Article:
Two men who sought to advance allegations about the late Democratic National Committee (DNC) staffer Seth Rich have retracted their claims and apologized to Rich’s family.
Rich was shot and killed in Washington in 2016, in what police have said was an apparent botched robbery.
Ed Butowsky, a wealth manager formerly with Morgan Stanley, frequently appeared on cable television and gave interviews to a range of outlets. According to a lawsuit filed by Rich’s brother, Aaron Rich, Butowsky contacted the family in early 2017 and offered to fund the hiring of a former Washington police investigator to lead a private investigation into the slaying.
Butowsky then pushed Fox News to publish a story about the homicide, which quoted Wheeler as having discovered proof that Seth Rich had leaked DNC documents to WikiLeaks. Butowsky was also the only listed source for a Washington Times article detailing “cover-up questions” about Seth and Aaron Rich.
In a recent statement on Twitter, Butowsky wrote: “I never had physical proof to back up any such statements or suggestions, which I now acknowledge I should not have made.
“I take full responsibility for my comments and I apologize for any pain I have caused. I sincerely hope the Rich family is able to find out who murdered their son and bring this tragic chapter in their lives to a close.”
Butowsky later deleted the statement.
Matt Couch, the founder of the now-dissolved America First Media, also promoted allegations that Rich was the source of DNC documents that WikiLeaks published, the suit said.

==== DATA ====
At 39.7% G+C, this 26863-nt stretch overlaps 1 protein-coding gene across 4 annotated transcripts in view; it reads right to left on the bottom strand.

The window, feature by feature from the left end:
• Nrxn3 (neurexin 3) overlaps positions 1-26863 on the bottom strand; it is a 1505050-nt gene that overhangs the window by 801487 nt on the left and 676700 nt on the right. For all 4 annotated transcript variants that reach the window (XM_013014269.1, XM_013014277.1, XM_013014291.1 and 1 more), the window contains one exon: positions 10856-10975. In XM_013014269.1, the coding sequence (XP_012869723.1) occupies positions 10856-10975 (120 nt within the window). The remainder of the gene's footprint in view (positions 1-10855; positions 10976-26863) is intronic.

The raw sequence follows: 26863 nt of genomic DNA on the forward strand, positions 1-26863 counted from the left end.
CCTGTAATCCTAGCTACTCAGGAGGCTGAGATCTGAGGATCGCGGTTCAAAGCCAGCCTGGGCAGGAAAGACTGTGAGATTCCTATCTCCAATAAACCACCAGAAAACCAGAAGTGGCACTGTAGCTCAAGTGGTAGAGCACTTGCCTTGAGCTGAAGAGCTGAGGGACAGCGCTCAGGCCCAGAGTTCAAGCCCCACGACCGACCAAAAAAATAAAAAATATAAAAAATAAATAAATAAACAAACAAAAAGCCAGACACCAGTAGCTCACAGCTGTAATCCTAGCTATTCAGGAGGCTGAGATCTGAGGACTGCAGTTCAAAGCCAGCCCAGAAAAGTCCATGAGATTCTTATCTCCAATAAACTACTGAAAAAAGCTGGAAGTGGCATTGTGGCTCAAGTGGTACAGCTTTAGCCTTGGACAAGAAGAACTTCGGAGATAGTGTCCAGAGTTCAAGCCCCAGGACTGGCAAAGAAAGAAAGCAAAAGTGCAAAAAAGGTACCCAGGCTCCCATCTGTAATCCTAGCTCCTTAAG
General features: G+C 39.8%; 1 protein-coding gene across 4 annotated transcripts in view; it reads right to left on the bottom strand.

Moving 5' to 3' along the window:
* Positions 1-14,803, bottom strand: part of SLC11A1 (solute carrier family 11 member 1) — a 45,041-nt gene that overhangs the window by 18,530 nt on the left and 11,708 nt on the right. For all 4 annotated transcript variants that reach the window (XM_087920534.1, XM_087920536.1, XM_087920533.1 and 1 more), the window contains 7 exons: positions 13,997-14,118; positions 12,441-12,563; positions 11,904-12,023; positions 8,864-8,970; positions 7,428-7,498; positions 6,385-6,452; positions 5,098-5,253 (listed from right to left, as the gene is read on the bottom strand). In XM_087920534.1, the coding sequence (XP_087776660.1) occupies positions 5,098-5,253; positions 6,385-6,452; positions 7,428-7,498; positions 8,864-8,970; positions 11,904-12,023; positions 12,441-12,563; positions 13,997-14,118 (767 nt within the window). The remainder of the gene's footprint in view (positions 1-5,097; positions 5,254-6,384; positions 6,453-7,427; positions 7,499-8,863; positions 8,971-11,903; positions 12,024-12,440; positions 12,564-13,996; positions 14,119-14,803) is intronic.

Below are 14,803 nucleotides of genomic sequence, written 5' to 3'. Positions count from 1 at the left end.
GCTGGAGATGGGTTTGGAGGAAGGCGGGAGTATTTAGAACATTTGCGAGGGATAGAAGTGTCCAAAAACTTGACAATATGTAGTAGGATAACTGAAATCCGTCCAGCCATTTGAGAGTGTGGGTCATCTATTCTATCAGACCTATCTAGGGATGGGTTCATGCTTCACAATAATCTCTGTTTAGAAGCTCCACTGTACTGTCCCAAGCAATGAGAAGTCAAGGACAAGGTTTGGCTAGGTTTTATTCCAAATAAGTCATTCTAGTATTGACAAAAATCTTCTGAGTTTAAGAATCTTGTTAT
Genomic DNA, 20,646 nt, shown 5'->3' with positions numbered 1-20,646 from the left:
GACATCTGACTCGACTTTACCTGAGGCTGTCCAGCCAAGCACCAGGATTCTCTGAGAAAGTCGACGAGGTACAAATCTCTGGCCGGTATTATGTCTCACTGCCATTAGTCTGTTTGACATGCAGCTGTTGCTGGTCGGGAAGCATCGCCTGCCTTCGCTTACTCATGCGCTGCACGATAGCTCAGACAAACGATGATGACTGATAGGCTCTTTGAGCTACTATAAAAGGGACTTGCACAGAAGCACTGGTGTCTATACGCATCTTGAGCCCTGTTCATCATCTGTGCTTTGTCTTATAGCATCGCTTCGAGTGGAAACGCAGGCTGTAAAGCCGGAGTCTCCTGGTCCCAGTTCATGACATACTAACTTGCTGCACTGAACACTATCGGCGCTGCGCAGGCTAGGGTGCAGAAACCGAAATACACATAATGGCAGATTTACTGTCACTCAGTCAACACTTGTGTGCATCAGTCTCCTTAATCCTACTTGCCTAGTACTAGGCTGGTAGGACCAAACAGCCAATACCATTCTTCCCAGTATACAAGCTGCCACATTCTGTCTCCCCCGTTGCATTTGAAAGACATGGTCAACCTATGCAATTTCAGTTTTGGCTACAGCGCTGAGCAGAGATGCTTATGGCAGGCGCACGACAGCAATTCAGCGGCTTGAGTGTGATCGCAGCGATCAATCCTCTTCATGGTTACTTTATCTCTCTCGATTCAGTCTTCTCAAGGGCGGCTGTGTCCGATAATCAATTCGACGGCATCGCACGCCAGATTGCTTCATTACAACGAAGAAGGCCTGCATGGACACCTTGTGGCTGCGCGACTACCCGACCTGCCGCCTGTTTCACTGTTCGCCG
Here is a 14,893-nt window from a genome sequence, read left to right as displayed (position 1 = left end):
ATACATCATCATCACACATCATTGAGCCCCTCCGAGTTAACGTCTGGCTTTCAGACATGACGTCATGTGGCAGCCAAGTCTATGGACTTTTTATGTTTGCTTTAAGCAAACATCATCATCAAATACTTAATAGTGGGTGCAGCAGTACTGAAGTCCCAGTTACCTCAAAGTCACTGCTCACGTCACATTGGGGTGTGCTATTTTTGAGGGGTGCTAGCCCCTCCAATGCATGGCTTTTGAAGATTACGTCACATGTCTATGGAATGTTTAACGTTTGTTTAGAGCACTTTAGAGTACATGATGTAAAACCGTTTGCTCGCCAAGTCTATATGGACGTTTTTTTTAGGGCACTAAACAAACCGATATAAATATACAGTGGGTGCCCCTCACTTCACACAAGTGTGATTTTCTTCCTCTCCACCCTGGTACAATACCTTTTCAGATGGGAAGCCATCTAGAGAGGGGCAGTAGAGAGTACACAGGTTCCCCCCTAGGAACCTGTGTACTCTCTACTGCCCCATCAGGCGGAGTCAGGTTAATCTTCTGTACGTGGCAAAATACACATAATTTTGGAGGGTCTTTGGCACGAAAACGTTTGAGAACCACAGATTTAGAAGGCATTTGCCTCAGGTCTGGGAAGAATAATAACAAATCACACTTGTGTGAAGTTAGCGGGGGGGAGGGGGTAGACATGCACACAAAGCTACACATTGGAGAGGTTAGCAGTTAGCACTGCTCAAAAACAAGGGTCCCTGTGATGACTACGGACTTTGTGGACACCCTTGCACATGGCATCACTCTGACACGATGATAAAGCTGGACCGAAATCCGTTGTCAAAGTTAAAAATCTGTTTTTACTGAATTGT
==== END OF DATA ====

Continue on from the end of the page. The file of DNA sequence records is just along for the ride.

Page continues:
“Our reports about Aaron Rich were largely driven by information [given to] us by a single source, who we now believe provided us with false information and who, as of this date, has retracted his statements,” Couch said in a statement on his new website.
“Today, we retract and disavow our statements, and [we offer] our apology to Mr. Rich and his family.”
Couch has said before that the information he published about Aaron Rich and Wikileaks was sourced from Butowsky.
In response to the retractions, Aaron Rich told news outlets: “In the more than four years since we lost Seth, the accusations made against our family have only served to prolong our grief without bringing us any closer to finding Seth’s murderer.
“Although we will never be at peace until we obtain justice for Seth’s murder, I hope that these events may encourage others to pause and consider the impact of accusing strangers of wrongdoing, give law enforcement space to do their jobs, and let us remember Seth in peace and with privacy.”
The Washington Times previously retracted its article and apologized. Fox News retracted its article and settled with the Rich family in November 2020.
A flurry of lawsuits relating to claims about Seth Rich’s family have been filed, both against people and outlets who promoted certain claims about the homicide and against reporters and media outlets who reported on those who promoted the claims. Butowsky sued several outlets for their reporting on him, but they were all dismissed voluntarily or by a judge.
The allegations center around the source of DNC documents that Wikileaks posted in 2016. The DNC-hired CrowdStrike firm has blamed Russian hackers, as did the FBI, although the agency relied on CrowdStrike’s analysis and didn’t examine the servers itself.
WikiLeaks founder Julian Assange has suggested he obtained the documents from Rich, whose death remains unsolved.
The FBI has files from Rich’s computer in its possession, it was revealed in an ongoing court case last month. That case, Huddleston v. Federal Bureau of Investigation, deals with a Freedom of Information Act request asking for records on Rich. The plaintiff has cited Butowsky in his effort to compel the bureau to hand over all files it has regarding Rich. The bureau argued earlier this month that it wasn’t misleading anyone when officials said multiple times that searches turned up no records of Rich, only for the latest search to uncover a number of records.
The serials “make brief references to Seth Rich but is voluminous due to the nature of the material (including an image of Seth Rich’s personal laptop),” the bureau wrote. It was granted a three-month extension to properly sift through the files.